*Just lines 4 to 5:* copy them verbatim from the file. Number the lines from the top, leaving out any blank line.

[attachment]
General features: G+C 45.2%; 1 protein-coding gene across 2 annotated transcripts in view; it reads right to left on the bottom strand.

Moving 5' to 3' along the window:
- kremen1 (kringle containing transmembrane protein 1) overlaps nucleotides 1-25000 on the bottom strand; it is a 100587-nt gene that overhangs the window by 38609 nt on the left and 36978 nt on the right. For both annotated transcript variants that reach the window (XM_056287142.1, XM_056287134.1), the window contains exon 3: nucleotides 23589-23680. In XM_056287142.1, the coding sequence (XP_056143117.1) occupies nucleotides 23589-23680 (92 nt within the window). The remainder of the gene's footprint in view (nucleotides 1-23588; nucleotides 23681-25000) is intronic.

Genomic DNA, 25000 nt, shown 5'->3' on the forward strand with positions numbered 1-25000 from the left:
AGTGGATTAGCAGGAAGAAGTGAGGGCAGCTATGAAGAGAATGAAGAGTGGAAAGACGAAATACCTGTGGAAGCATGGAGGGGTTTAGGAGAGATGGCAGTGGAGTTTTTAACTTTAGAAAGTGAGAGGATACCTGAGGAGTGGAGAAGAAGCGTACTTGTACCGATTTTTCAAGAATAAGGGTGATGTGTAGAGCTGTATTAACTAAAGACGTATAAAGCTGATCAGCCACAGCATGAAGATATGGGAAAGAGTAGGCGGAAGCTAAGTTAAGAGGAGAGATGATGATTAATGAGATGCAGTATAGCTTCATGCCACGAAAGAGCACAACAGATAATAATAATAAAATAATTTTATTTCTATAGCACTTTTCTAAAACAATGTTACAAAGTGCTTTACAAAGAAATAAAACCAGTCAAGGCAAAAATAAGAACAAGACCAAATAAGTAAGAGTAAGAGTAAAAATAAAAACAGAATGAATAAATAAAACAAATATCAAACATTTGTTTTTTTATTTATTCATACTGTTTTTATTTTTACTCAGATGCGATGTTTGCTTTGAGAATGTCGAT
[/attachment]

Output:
Genomic DNA, 25000 nt, shown 5'->3' on the forward strand with positions numbered 1-25000 from the left:
AGTGGATTAGCAGGAAGAAGTGAGGGCAGCTATGAAGAGAATGAAGAGTGGAAAGACGAAATACCTGTGGAAGCATGGAGGGGTTTAGGAGAGATGGCAGTGGAGTTTTTAACTTTAGAAAGTGAGAGGATACCTGAGGAGTGGAGAAGAAGCGTACTTGTACCGATTTTTCAAGAATAAGGGTGATGTGTAGAGCTGTATTAACTAAAGACGTATAAAGCTGATCAGCCACAGCATGAAGATATGGGAAAGAGTAGGCGGAAGCTAAGTTAAGAGGAGAGATGATGATTAATGAGATGCAGTATAGCTTCATGCCACGAAAGAGCACAACAGATAATAATAATAAAATAATTTTATTTCTATAGCACTTTTCTAAAACAATGTTACAAAGTGCTTTACAAAGAAATAAAACCAGTCAAGGCAAAAATAAGAACAAGACCAAATAAGTAAGAGTAAGAGTAAAAATAAAAACAGAATGAATAAATAAAACAAATATCAAACATTTGTTTTTTTATTTATTCATACTGTTTTTATTTTTACTCAGATGCGATGTTTGCTTTGAGAATGTCGAT